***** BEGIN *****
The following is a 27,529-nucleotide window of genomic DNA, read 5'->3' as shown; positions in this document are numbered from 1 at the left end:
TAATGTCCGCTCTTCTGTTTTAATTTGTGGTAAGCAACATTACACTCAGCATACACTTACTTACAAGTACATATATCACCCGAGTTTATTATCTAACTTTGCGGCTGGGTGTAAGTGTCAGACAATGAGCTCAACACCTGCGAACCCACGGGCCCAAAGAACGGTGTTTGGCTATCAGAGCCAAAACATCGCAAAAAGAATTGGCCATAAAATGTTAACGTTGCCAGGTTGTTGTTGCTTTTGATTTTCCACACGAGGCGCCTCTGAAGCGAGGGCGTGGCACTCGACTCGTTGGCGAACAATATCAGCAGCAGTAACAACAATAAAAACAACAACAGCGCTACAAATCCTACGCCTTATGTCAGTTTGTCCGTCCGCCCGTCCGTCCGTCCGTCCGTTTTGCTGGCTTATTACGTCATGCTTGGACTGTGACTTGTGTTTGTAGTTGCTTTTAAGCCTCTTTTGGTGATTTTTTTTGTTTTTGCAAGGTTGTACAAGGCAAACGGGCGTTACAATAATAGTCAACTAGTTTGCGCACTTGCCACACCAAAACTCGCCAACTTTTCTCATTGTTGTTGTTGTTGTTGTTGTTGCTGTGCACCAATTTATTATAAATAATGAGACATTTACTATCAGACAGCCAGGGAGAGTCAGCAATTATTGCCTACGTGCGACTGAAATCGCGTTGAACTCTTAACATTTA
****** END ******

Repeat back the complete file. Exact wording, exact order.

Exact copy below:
The following is a 27,529-nucleotide window of genomic DNA, read 5'->3' as shown; positions in this document are numbered from 1 at the left end:
TAATGTCCGCTCTTCTGTTTTAATTTGTGGTAAGCAACATTACACTCAGCATACACTTACTTACAAGTACATATATCACCCGAGTTTATTATCTAACTTTGCGGCTGGGTGTAAGTGTCAGACAATGAGCTCAACACCTGCGAACCCACGGGCCCAAAGAACGGTGTTTGGCTATCAGAGCCAAAACATCGCAAAAAGAATTGGCCATAAAATGTTAACGTTGCCAGGTTGTTGTTGCTTTTGATTTTCCACACGAGGCGCCTCTGAAGCGAGGGCGTGGCACTCGACTCGTTGGCGAACAATATCAGCAGCAGTAACAACAATAAAAACAACAACAGCGCTACAAATCCTACGCCTTATGTCAGTTTGTCCGTCCGCCCGTCCGTCCGTCCGTCCGTTTTGCTGGCTTATTACGTCATGCTTGGACTGTGACTTGTGTTTGTAGTTGCTTTTAAGCCTCTTTTGGTGATTTTTTTTGTTTTTGCAAGGTTGTACAAGGCAAACGGGCGTTACAATAATAGTCAACTAGTTTGCGCACTTGCCACACCAAAACTCGCCAACTTTTCTCATTGTTGTTGTTGTTGTTGTTGTTGCTGTGCACCAATTTATTATAAATAATGAGACATTTACTATCAGACAGCCAGGGAGAGTCAGCAATTATTGCCTACGTGCGACTGAAATCGCGTTGAACTCTTAACATTTA